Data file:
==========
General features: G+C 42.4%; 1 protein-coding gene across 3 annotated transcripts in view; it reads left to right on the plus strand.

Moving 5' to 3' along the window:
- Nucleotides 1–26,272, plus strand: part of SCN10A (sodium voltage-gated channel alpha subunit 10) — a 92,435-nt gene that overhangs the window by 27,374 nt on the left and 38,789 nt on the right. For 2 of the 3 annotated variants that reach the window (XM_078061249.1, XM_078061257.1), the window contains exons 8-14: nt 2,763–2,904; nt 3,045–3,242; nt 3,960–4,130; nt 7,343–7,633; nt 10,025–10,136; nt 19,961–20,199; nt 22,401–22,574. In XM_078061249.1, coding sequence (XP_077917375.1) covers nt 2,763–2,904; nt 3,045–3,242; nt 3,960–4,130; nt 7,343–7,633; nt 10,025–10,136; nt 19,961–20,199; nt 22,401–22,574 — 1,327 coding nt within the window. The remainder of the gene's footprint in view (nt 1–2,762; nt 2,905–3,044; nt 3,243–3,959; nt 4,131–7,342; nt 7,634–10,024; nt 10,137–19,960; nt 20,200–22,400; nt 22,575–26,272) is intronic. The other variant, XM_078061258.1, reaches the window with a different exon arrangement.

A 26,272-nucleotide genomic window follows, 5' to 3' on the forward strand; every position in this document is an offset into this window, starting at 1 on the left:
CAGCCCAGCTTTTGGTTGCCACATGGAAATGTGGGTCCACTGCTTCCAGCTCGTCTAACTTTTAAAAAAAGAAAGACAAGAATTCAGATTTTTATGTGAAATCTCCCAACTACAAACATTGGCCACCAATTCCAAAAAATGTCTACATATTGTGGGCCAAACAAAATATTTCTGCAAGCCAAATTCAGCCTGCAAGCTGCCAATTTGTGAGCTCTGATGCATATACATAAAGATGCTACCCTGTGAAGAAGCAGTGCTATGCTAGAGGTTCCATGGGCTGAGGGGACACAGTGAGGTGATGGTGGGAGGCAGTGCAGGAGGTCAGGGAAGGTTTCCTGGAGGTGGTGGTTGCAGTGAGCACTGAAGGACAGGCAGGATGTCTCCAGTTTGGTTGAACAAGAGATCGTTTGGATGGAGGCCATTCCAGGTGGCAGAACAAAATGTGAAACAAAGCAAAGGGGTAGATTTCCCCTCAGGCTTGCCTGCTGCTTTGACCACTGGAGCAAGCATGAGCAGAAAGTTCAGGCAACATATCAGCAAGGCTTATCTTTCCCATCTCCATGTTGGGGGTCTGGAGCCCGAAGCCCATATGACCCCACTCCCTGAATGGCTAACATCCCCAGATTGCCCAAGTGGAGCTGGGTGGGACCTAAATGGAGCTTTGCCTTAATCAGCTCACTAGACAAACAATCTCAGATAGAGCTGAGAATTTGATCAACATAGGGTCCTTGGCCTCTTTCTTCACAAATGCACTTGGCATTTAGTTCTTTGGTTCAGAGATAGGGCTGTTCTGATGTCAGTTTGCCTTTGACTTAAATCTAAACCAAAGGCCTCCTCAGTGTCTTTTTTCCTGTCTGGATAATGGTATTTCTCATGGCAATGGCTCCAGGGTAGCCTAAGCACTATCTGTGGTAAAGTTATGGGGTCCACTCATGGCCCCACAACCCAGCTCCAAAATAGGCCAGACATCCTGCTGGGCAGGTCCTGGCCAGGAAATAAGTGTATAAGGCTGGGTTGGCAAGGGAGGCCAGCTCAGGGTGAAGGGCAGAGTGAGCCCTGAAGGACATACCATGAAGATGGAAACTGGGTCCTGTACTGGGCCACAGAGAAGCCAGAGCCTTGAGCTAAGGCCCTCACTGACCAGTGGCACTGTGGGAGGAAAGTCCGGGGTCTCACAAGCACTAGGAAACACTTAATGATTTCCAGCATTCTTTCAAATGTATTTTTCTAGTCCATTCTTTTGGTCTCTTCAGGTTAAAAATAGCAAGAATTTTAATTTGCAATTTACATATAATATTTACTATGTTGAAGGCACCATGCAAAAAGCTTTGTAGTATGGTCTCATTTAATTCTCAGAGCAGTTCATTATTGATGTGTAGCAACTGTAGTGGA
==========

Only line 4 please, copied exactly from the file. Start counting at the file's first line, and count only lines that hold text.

A 26,272-nucleotide genomic window follows, 5' to 3' on the forward strand; every position in this document is an offset into this window, starting at 1 on the left: